How to talk to someone who may or may not be, partially deaf

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Something you should know about me is that I’m partially deaf. I’m 90% deaf in one ear, with something we call profound deafness. In the other year, I’ve lost about 40% of my hearing mostly in the higher frequencies. I wear a hearing aid to make up for the gap and for the most part, I can carry on a normal conversation.

I have some difficulties picking out voices in noisy environments and it probably didn’t help that I spent 10 years working in construction as a sheet metal worker, fabricating and installing duct work. But I’m here and somehow, I find ways to enjoy conversation, television and music.

Additionally, I have a problem with my Eustachian tubes where I tend to lose pressure behind the ear drum and then I lose a fair bit of hearing. This is particularly evident when I have a cold or after swimming. In fact, when I lose that pressure, life sounds like I’m under water. I can usually restore my normal hearing levels by popping my ears.

But wait, there’s more. My wife is Vietnamese and she’s got a strong accent. My kids are growing up around us, me with very good pronunciation and her with her accent. Since kids imitate us, they’re a bit confused with how to pronounce some words and they’re still working out the fine motor skills of articulating their words.

Now add that all up together to find my kids in the back seat while I’m driving a car. The road noise with their high voices make a conversation rather difficult, so I stay focused on driving and I play some nice music while we’re en route. If we have a conversation, I let them know that they can be loud to make sure I can hear them. I even use the rear view mirror at the stop lights so that I can read their lips.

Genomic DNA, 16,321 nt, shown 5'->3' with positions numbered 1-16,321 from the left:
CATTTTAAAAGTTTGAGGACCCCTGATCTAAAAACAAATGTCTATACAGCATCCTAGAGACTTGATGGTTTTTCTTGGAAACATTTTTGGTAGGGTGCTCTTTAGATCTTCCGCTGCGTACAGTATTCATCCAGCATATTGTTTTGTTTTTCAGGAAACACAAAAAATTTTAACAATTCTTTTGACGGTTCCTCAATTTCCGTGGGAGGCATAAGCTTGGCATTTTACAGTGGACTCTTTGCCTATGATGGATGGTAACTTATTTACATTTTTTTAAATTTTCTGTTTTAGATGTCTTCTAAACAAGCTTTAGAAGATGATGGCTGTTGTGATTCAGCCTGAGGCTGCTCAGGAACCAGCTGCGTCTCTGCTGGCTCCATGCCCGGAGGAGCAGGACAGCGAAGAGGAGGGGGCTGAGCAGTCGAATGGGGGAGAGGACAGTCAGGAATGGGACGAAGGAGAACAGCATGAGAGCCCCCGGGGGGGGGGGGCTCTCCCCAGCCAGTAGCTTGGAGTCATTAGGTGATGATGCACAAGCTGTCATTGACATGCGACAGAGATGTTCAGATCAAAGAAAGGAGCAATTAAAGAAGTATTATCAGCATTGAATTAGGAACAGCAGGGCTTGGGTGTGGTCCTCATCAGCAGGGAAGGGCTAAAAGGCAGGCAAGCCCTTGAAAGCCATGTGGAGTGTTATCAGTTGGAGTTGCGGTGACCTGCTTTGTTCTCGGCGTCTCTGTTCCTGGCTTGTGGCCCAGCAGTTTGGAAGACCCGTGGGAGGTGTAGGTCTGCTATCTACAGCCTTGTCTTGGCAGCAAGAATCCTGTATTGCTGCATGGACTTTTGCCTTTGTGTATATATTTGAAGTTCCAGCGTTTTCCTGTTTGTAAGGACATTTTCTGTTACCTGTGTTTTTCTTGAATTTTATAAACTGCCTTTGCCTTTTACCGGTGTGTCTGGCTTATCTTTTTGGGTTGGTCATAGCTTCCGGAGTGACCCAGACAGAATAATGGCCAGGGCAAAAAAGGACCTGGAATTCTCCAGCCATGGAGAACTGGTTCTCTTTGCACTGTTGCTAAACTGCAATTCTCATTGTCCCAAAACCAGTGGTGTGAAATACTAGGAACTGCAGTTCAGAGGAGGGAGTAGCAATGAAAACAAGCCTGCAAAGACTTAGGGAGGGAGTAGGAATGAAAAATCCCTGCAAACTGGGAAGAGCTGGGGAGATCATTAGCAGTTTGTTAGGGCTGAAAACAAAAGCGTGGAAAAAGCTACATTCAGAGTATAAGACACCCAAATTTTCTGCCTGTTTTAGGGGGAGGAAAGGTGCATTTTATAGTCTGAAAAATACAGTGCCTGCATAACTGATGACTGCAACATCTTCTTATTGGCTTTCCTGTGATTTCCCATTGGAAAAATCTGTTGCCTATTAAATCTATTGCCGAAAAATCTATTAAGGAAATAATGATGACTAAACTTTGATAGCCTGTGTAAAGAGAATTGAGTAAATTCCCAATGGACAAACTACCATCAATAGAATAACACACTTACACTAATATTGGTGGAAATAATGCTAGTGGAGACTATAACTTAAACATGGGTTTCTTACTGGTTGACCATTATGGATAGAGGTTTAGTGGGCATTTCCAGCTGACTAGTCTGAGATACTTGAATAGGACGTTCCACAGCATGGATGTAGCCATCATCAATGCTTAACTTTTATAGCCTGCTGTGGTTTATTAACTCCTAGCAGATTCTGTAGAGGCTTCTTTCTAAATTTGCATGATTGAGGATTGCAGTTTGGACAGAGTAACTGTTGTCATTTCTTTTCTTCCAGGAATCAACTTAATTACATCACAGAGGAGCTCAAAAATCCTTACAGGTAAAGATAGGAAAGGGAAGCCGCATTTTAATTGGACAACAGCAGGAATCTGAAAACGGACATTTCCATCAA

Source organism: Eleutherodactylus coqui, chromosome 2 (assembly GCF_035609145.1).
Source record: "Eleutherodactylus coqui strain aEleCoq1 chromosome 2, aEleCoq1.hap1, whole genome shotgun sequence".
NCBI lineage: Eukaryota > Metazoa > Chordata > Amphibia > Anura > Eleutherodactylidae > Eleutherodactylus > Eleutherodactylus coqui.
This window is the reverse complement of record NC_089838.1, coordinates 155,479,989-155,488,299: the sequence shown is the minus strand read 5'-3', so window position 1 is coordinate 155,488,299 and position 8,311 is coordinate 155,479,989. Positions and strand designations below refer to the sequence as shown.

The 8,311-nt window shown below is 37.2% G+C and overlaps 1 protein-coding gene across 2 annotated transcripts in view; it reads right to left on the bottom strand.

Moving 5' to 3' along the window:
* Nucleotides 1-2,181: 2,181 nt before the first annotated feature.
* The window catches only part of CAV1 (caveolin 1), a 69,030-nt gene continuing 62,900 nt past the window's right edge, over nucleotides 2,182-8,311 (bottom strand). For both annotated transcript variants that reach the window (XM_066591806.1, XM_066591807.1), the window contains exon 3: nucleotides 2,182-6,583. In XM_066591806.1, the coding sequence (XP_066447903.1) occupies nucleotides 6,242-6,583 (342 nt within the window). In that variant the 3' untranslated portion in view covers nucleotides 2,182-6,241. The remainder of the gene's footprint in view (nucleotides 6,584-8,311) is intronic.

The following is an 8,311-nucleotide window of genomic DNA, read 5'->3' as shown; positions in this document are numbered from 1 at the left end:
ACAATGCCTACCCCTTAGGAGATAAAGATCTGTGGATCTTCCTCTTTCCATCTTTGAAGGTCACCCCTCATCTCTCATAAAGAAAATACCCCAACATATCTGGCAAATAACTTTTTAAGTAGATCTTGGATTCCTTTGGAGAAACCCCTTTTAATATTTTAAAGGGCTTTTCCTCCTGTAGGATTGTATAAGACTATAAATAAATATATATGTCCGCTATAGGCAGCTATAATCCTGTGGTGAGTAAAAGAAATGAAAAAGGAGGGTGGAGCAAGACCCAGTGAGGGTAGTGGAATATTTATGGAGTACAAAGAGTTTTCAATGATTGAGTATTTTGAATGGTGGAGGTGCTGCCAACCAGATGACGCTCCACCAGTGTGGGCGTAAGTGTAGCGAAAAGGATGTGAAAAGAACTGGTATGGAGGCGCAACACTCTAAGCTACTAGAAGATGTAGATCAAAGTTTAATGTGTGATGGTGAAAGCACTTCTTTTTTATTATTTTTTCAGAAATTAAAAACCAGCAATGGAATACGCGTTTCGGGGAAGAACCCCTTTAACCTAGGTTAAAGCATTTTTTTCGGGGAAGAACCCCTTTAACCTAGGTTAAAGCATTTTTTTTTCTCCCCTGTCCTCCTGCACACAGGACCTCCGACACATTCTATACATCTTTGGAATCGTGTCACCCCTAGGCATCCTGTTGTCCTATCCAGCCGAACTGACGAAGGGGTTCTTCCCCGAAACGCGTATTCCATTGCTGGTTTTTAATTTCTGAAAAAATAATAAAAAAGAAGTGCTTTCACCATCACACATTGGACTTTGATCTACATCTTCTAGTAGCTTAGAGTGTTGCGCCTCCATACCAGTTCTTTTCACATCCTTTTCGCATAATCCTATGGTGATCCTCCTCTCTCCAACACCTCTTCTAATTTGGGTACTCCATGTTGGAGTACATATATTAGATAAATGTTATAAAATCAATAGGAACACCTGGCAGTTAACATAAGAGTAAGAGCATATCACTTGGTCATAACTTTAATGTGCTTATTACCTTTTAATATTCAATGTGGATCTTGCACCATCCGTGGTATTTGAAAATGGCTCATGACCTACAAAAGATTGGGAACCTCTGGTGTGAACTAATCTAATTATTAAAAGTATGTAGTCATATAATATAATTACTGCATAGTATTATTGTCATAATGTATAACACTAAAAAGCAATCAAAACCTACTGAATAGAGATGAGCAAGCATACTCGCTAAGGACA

From time to time, they have a question and ask it. Usually, they just ask a question as if somehow, I will know what they are talking about it. So a couple days ago, I spent some time explaining the perils of asking a question without setting it up, for they may have to repeat themselves a few times to make themselves clear. For my wife, she knows about this, and it’s just more English practice for her. For the kids, they are still learning the rules of the road with their partially deaf dad. And when I say “perils” I mean nothing more than having to repeat oneself until I figure out what they’re saying.